‘Eat the Rich’ Ice Cream Truck Sells Gates, Zuckerberg Popsicles

“Bite Bezos.” “Munch Musk.” “Snack on Jack.”

So read the ice cream trucks that have popped up around New York City and Los Angeles this week, offering passersby their signature treat: “Eat the Rich” popsicles.

Each popsicle is an uncanny representation of one of five Big Tech billionaires – Amazon’s Jeff Bezos, Alibaba’s Jack Ma, Meta’s Mark Zuckerberg, Microsoft’s Bill Gates, or Tesla’s Elon Musk.

With their massive candy eyes and tech founders ‘recognizable features (like Gates’ glasses or Zuckerberg’s hair), the popsicles are a play on the term “eat the rich,” a slogan that’s become a rallying cry among Gen Z and Millennials frustrated with wealth inequality.

The ice cream trucks are the latest drop from MSCHF, the Brooklyn-based art collective that’s been behind some of the internet’s most viral pranks and products.

The popsicles are $ 10 a piece – that’s the irony of them. They’re a statement in themselves, a commentary on capitalism, and a wildly popular treat on a hot summer afternoon. When I visited the New York City location at 5 pm on Monday, all of the Jeff Bezos and Elon Musk-flavored popsicles were gone.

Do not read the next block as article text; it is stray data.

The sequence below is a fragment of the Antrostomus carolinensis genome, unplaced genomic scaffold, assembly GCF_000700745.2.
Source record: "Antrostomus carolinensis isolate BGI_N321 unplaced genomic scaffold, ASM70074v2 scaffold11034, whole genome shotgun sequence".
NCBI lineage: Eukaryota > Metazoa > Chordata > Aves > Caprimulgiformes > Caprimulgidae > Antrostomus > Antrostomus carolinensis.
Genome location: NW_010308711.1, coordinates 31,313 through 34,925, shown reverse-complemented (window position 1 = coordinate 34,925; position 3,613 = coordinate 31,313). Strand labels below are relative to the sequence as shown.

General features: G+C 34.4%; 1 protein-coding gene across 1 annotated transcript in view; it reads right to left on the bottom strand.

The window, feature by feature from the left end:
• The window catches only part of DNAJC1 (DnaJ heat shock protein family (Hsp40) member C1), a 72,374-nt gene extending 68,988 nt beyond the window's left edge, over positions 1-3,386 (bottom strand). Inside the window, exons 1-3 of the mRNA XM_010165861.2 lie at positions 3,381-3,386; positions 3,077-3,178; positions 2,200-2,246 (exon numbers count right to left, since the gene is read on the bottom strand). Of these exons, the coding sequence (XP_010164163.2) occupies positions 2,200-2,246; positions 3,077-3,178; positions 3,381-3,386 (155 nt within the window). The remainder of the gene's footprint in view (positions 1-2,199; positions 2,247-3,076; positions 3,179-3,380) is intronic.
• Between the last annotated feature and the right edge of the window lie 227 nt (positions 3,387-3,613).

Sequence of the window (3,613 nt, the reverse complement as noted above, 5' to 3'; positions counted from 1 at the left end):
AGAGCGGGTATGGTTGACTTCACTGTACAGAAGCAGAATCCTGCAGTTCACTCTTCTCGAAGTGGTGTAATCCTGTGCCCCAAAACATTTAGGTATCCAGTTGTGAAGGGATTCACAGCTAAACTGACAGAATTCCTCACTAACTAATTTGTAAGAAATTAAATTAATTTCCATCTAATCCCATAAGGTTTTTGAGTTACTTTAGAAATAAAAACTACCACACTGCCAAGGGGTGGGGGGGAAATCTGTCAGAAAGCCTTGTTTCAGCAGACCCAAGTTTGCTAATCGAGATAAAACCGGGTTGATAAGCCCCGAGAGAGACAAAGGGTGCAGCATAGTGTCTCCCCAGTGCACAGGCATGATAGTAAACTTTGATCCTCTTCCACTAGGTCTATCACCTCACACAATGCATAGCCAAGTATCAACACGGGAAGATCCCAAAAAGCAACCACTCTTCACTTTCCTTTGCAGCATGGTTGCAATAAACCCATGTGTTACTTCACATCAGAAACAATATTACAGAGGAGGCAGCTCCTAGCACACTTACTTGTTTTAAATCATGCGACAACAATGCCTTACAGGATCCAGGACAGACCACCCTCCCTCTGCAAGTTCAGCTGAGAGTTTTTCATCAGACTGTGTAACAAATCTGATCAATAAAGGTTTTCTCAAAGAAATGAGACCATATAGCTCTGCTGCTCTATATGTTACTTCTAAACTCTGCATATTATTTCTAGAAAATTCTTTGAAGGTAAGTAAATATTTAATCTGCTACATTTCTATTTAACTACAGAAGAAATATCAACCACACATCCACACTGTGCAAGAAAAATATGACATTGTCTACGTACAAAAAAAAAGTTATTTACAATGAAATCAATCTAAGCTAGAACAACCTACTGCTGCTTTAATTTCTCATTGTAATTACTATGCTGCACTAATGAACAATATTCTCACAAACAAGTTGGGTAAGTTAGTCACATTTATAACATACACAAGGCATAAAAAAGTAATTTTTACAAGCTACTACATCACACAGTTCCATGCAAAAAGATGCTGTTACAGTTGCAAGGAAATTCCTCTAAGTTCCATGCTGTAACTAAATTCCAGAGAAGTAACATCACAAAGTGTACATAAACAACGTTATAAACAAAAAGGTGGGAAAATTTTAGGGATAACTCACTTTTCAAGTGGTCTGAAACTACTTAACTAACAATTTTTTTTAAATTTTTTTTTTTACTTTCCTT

“He was sold out of most of them, so I got Bill Gates,” said 34-year-old Alex Mata, who originally wanted Jeff Bezos. She arrived at the pop-up after seeing it on social media and getting a text from her husband: “the truck is in Columbus Circle!”

People line up outside an ice cream truck selling "Eat the Rich" popsicles.

People line up outside of MSCHF’s ice cream truck selling “Eat the Rich” popsicles.

Jordan Erb / Insider


MSCHF (pronounced “mischief”) is known for making viral hits. They helmed the viral “Jesus Shoes,” which were succeeded by the more-controversial “Satan Shoes,” a pair of sneakers that were allegedly made with a drop of human blood, and marketed with rapper Lil Nas X.

MSCHF is also the company that brought the world a browser add-on that disguises


Netflix

-watching as a conference call, as well as a rubber chicken that doubled as a functioning bong.

“Our perspective is everything is funny in a nihilistic sort of way,” Gabriel Whaley, MSCHF’s founder and CEO previously told Insider. “We’re not here to make the world a better place. We’re making light of how much everything sucks.”

The trucks will be in New York City and Los Angeles until Wednesday. You can check their locations here.

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